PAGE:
It's beyond time to settle with the 'Central Park Five'

Jonathan P Hicks | 5/31/2013, 11:17 a.m.
It has been nearly a quarter of a century since the lives of five young...
It's beyond time to settle with the 'Central Park Five'


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It has been nearly a quarter of a century since the lives of five young African-American and Latino men were irrevocably altered, damaged by an event that spiraled out of control and extracted the worst out of the New York Police Department, the city's criminal justice system, the media and even the culture of New York City.

Years have passed since the men known as the "Central Park Five" were arrested and exonerated. Now, it's time for New York City to do the right thing and finally settle the case with the one-time defendants whose lives were shattered.

The five were arrested after the rape and beating of a white investment banker who was abducted while running in Central Park. It took place in the years when crime in New York City seemed uncontrollable and when crack cocaine was becoming known as the scourge of urban America. To many, the assault on the jogger became a symbol of a society gone frightfully and horrifically wrong. To soothe the feelings of the city, someone had to pay.

If anyone needs to get a clear picture of how ugly a quest for vengeance and retribution can be, they need only watch "The Central Park Five," the riveting documentary by Ken Burns, Sarah Burns, and David McMahon. It is a vivid account of a city so eager to avenge the assault and rape of a woman in Central Park that it would step over any boundary to convict five men.

It would be more than a decade after their convictions that their innocence would be established and the case against them dismissed. But in the years of their incarceration, they missed graduations, proms, family celebrations and weddings. They have missed being with their parents during periods of illness and death. They have had important years of their lives obliterated, taken away in a racially-charged blood thirst that rivals any story out of the Jim Crow South.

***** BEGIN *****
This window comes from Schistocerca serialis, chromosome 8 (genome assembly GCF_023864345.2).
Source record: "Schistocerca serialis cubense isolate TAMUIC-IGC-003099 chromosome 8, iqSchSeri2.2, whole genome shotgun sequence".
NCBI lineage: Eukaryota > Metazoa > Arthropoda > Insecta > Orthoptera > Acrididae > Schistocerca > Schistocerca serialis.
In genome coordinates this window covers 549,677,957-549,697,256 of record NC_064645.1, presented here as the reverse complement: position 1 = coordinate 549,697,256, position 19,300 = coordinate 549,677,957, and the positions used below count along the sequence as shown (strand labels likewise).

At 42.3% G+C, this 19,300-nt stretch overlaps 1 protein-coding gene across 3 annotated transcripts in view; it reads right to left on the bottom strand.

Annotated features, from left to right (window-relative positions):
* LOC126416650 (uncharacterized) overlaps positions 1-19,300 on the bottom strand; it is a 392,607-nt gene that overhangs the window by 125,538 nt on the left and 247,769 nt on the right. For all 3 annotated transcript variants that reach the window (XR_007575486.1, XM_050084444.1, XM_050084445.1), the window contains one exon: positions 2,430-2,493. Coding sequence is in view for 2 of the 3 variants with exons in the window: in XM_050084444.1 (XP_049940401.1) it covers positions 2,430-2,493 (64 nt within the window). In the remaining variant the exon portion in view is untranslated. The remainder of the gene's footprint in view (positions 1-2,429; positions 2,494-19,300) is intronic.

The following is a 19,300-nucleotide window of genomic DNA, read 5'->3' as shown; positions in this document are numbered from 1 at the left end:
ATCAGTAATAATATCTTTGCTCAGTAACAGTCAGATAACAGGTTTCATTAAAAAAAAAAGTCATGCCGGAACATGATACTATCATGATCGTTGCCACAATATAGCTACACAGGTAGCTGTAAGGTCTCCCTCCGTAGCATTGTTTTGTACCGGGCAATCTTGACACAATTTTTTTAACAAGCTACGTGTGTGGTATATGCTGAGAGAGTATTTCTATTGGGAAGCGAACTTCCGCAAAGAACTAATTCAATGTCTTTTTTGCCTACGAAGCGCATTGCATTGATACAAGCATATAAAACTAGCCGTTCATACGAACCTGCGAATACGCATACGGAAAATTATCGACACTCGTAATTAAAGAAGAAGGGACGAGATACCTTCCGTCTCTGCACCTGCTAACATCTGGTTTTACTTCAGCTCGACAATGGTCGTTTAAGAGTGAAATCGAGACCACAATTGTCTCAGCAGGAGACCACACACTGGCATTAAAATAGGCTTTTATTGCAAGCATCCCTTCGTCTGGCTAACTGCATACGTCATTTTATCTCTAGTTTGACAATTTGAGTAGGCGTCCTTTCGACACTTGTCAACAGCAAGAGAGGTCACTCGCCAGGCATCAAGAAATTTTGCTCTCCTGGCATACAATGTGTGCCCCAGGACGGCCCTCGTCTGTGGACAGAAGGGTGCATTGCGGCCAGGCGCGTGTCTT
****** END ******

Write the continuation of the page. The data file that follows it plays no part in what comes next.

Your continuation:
Recently, New York's City Council passed a resolution that called for the city to "acknowledge the years of suffering of all those involved in the Central Park jogger case, including both the men whose convictions were vacated and the jogger herself." The resolution called for "settling this matter out of court as expeditiously as possible."

To add his voice to what has become a groundswell of outrage of indignation, John C. Liu, New York City's comptroller, has repeatedly called upon the mayor's office, specifically the city's corporation counsel, to settle the matter at long last.

"We are calling for all the parties to come to the table and get this settled," Liu said. "It has been 10 years since someone else confessed to the crime. It's time to bring closure to this case."

Liu echoed the feeling that is shared by a growing number of New Yorkers who are appalled by the fact that no settlement has been extended.

"Both as a New Yorker and as the comptroller, I am deeply troubled by the fact that this civil rights case remains unresolved more than a decade after these convictions were vacated and nearly a quarter of a century after the occurrence of the crime that another individual has confessed to committing," he said.

There is no way to replace lost years, unfulfilled ambitions or milestones not experienced. But there are some things that can be done by a system--a city--that wronged these five men. Mayor Michael Bloomberg and his administration should take those steps--with haste.